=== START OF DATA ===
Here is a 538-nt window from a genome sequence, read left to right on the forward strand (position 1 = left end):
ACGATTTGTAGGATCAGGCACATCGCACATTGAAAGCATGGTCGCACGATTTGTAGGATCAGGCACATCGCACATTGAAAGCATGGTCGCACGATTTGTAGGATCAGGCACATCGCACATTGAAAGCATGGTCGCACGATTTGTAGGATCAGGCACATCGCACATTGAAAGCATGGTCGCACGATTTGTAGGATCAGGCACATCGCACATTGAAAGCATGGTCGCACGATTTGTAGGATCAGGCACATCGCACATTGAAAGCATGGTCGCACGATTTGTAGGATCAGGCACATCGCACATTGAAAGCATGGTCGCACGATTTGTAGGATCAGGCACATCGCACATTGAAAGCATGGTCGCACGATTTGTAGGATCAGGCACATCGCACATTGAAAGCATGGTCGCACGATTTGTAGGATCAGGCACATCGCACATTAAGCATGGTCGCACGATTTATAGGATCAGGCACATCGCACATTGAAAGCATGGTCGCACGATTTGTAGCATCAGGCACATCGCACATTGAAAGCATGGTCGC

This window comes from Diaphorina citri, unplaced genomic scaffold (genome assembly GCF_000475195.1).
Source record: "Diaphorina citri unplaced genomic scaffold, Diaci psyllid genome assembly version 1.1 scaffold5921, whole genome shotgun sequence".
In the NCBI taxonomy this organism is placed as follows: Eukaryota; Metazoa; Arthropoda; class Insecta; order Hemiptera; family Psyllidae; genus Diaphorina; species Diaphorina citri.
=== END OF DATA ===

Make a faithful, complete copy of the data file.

Here is a 538-nt window from a genome sequence, read left to right on the forward strand (position 1 = left end):
ACGATTTGTAGGATCAGGCACATCGCACATTGAAAGCATGGTCGCACGATTTGTAGGATCAGGCACATCGCACATTGAAAGCATGGTCGCACGATTTGTAGGATCAGGCACATCGCACATTGAAAGCATGGTCGCACGATTTGTAGGATCAGGCACATCGCACATTGAAAGCATGGTCGCACGATTTGTAGGATCAGGCACATCGCACATTGAAAGCATGGTCGCACGATTTGTAGGATCAGGCACATCGCACATTGAAAGCATGGTCGCACGATTTGTAGGATCAGGCACATCGCACATTGAAAGCATGGTCGCACGATTTGTAGGATCAGGCACATCGCACATTGAAAGCATGGTCGCACGATTTGTAGGATCAGGCACATCGCACATTGAAAGCATGGTCGCACGATTTGTAGGATCAGGCACATCGCACATTAAGCATGGTCGCACGATTTATAGGATCAGGCACATCGCACATTGAAAGCATGGTCGCACGATTTGTAGCATCAGGCACATCGCACATTGAAAGCATGGTCGC

This window comes from Diaphorina citri, unplaced genomic scaffold (genome assembly GCF_000475195.1).
Source record: "Diaphorina citri unplaced genomic scaffold, Diaci psyllid genome assembly version 1.1 scaffold5921, whole genome shotgun sequence".
In the NCBI taxonomy this organism is placed as follows: Eukaryota; Metazoa; Arthropoda; class Insecta; order Hemiptera; family Psyllidae; genus Diaphorina; species Diaphorina citri.